“Addiction is not a choice that anybody makes; it’s not a moral failure… What it actually is: it’s a response to human suffering…”

— Dr. Gabor Maté

gabor mate addictionDr. Gabor Maté is a world-renowned expert on addiction and trauma. In his book In the Realm of Hungry Ghosts: Close Encounters With Addictionhe discusses how addiction is best viewed not as a crime or illness but as a coping mechanism for a personal, spiritual crisis.

He has defined “addiction” as follows:

“An addiction is any behavior, substance related or not, that an individual pursues because they find pleasure, relief, or they crave it temporarily, so they pursue the pleasure and relief despite negative consequences. And they don’t give it up, in the face of negative consequences. I said any behavior. So that could be sex, gambling, eating, shopping, work, relationships, or substances.”

Maté elaborates:

“Addiction is not a choice that anybody makes; it’s not a moral failure; it’s not an ethical lapse; it’s not a weakness of character; it’s not a failure of will, which is how our society depicts addiction. Nor is it an inherited brain disease, which is how our medical tendency is to see it. What it actually is: it’s a response to human suffering, and all these people that I worked with had been serially traumatized as children. All the women had been sexually abused. All the men had been traumatized, some of them sexually, physically, emotionally neglected. And not only is that my perspective, it’s also what the scientific and research literature show. So addiction then, rather than being a disease as such or a human choice, it’s an attempt to escape suffering temporarily.”

Dr. Gabor Maté addiction

Dr. Gabor Maté

The root of “addiction” is not weakness of character, an ethical lapse, but psychological trauma.

The root of addiction is deep suffering. Often we dehumanize addicts, but in fact such people are those most in need of our compassion.

Addiction is a signal that a person has been seriously wounded by life and has turned to an addiction of some kind to cope with their pain. In this way, addiction can actually be adaptive; for many people on the verge of self-destruction, addiction provides enough psychological distance from problems to allow them to keep going, keep living.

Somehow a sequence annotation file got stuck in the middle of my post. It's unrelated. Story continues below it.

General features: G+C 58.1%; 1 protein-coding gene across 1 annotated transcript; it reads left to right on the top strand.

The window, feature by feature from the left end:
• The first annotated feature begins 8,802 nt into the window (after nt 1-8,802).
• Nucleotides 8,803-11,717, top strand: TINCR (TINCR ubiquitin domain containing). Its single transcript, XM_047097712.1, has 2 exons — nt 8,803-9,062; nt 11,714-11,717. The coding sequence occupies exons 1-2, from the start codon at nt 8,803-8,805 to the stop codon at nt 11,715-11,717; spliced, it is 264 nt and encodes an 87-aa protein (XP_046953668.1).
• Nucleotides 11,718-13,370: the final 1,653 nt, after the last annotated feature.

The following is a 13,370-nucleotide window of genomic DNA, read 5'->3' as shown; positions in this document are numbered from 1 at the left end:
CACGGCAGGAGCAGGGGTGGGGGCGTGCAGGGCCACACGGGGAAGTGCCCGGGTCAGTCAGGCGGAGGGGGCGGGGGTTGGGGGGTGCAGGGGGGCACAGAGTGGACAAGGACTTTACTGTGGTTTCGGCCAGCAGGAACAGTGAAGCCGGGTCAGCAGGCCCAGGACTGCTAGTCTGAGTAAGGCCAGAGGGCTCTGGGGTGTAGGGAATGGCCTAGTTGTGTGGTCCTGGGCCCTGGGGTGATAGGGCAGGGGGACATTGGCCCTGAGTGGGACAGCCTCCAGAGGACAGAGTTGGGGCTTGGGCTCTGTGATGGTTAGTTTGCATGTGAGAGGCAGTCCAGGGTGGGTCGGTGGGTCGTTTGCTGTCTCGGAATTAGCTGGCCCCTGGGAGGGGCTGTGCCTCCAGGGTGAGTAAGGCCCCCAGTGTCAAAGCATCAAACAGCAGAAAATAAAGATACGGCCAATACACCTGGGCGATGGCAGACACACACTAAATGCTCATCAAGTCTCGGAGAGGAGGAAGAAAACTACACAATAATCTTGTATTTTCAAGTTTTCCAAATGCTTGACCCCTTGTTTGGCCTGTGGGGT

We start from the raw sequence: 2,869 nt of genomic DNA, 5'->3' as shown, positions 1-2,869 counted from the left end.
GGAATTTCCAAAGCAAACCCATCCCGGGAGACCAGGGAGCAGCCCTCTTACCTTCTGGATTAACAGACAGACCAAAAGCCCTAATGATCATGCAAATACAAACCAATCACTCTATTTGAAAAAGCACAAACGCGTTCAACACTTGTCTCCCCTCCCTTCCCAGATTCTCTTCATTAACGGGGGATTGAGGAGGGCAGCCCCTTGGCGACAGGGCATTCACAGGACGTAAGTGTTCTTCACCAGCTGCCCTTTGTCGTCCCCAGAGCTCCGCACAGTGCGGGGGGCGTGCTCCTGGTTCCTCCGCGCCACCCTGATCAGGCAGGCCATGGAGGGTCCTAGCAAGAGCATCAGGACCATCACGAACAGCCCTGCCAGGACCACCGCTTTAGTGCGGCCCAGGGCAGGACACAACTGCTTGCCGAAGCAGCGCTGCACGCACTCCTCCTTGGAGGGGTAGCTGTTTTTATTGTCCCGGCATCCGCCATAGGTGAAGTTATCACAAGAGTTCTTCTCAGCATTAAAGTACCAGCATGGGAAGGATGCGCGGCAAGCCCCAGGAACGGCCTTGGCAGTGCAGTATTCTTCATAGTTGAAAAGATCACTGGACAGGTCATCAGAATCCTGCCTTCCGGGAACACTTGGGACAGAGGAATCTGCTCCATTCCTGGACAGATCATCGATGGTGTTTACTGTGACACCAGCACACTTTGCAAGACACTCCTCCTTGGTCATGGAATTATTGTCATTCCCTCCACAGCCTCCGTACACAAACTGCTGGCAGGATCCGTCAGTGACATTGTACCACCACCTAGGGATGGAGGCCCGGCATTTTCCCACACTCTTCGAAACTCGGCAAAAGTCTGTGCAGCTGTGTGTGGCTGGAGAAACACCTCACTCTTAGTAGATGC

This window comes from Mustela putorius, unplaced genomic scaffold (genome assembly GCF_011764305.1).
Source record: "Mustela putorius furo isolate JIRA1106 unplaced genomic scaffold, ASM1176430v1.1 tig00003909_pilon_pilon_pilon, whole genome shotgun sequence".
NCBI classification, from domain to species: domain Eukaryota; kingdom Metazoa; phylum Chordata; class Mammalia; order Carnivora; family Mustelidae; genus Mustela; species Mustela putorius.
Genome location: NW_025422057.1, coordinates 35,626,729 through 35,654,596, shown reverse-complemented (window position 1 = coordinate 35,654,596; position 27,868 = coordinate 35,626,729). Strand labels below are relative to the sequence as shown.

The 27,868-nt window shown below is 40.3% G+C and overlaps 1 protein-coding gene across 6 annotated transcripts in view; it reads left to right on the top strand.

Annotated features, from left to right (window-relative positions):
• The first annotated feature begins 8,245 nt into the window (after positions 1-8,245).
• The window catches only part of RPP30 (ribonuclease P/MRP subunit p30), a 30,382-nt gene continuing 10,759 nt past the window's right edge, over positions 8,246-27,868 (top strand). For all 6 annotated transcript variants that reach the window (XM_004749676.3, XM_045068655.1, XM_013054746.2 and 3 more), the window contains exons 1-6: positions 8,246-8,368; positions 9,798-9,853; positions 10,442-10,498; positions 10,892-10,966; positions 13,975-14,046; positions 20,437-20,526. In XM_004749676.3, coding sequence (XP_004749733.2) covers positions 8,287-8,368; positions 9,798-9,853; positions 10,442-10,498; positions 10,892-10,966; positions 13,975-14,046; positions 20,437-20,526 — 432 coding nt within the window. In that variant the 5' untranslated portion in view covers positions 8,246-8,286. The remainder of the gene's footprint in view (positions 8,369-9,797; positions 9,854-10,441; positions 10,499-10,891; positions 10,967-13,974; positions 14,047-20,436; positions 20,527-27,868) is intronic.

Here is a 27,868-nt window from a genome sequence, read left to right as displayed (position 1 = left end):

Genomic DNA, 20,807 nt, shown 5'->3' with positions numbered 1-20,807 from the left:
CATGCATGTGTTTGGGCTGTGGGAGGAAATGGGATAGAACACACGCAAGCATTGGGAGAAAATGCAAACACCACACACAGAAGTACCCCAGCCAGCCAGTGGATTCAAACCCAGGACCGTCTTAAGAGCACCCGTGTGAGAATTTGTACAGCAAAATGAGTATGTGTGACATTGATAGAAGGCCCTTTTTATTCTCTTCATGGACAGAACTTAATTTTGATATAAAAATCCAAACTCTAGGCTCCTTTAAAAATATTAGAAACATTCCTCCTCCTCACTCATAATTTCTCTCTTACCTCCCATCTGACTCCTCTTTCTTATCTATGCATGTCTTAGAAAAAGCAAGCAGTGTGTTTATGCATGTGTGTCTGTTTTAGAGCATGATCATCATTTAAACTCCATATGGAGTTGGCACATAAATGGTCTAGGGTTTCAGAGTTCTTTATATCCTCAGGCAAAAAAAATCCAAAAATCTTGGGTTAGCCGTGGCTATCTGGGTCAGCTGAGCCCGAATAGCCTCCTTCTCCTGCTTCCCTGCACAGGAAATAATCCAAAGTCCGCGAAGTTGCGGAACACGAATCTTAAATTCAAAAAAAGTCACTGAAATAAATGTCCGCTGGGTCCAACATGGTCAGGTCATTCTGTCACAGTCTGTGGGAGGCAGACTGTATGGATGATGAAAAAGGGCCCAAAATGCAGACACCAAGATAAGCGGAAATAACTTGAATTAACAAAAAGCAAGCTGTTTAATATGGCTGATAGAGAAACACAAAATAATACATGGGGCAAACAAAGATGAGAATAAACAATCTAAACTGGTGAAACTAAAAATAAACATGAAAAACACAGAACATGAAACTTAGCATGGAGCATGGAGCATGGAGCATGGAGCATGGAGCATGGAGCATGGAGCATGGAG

In the modern world, with all its supernormal vices and stimuli, most all of us are addicted to something, if we’re honest. Maybe it’s porn, video games, fast food, social media, (online) casinos, Tinder, designer drugs, consumer products, engineered super-cannabis, artisanal booze, Netflix, virtual reality, strip clubs, smartphones, cigarettes, the Internet, or perhaps something more unassuming like exercise, coffee, ideology, or self-improvement.

Johann Hari has written that, “The opposite of addiction is connection.” In the modern world we’re deeply alienated from ourselves, from others, and from nature—this is a significant wound most all of us are carrying. We turn to addictions and distractions to try to fill this void, and the modern world is all too happy to provide a laundry list of addictive diversions to satiate us.

At the end of the day, though, addiction, consumption, and the hoarding of experiences or accolades cannot fill the void within or bring inner peace. Only healing our traumas, reconnecting, and deeply accepting and loving ourselves and Being can do that. This process begins with awareness: learning to fearlessly and gently bring “the places that scare us” into the light of our awareness, feel the feelings we’ve hidden there, and let them go.

This is a challenging process that requires a deep commitment to healing and wholeness, but there is little in this life more rewarding than its fruits.

The path toward ever greater healing and wholeness may well be never-ending, so in the meantime, perhaps we can all be less judgmental and more compassionate toward those who are using various addictions to cope with their pain (i.e. most all of us). When you judge someone, you are judging something in them that you also recognize in yourself but don’t want to look at. Or, as Herman Hesse put it:

“If you hate a person, you hate something in him that is part of yourself. What isn’t part of ourselves doesn’t disturb us.”

We are all frightened, funny monkeys doing our best to cope with the kaleidoscopic predicament of being alive on Earth in 2019, with all the wonders and terrors that entails. When you begin to see that everyone is suffering and most ‘bad’ things people do are simply attempts to cope with suffering, it becomes much easier to feel compassion toward all beings, including yourself.



As compassion increases, your world transforms; you begin to see a world of wounded angels, not a world of dehumanized monsters. You access new degrees of love and understanding of our oh-so-human humanness.


If this post resonated, I recommend these articles:

Traumatized Supermen: The Self-Improvement Industry’s Most Destructive Blindspot

Hurt People Hurt People. Healed People Heal People.

Carl Jung and the Shadow: The Ultimate Guide to the Human Dark Side

As well as these books: Letting Go: The Pathway of Surrender by David Hawkins; In the Realm of Hungry Ghosts: Close Encounters With Addiction by Gabor Mate; The Power of Now: A Guide to Spiritual Enlightenment by Eckhart Tolle; The Places That Scare You: A Guide to Fearlessness in Difficult Times by Pema Chodron.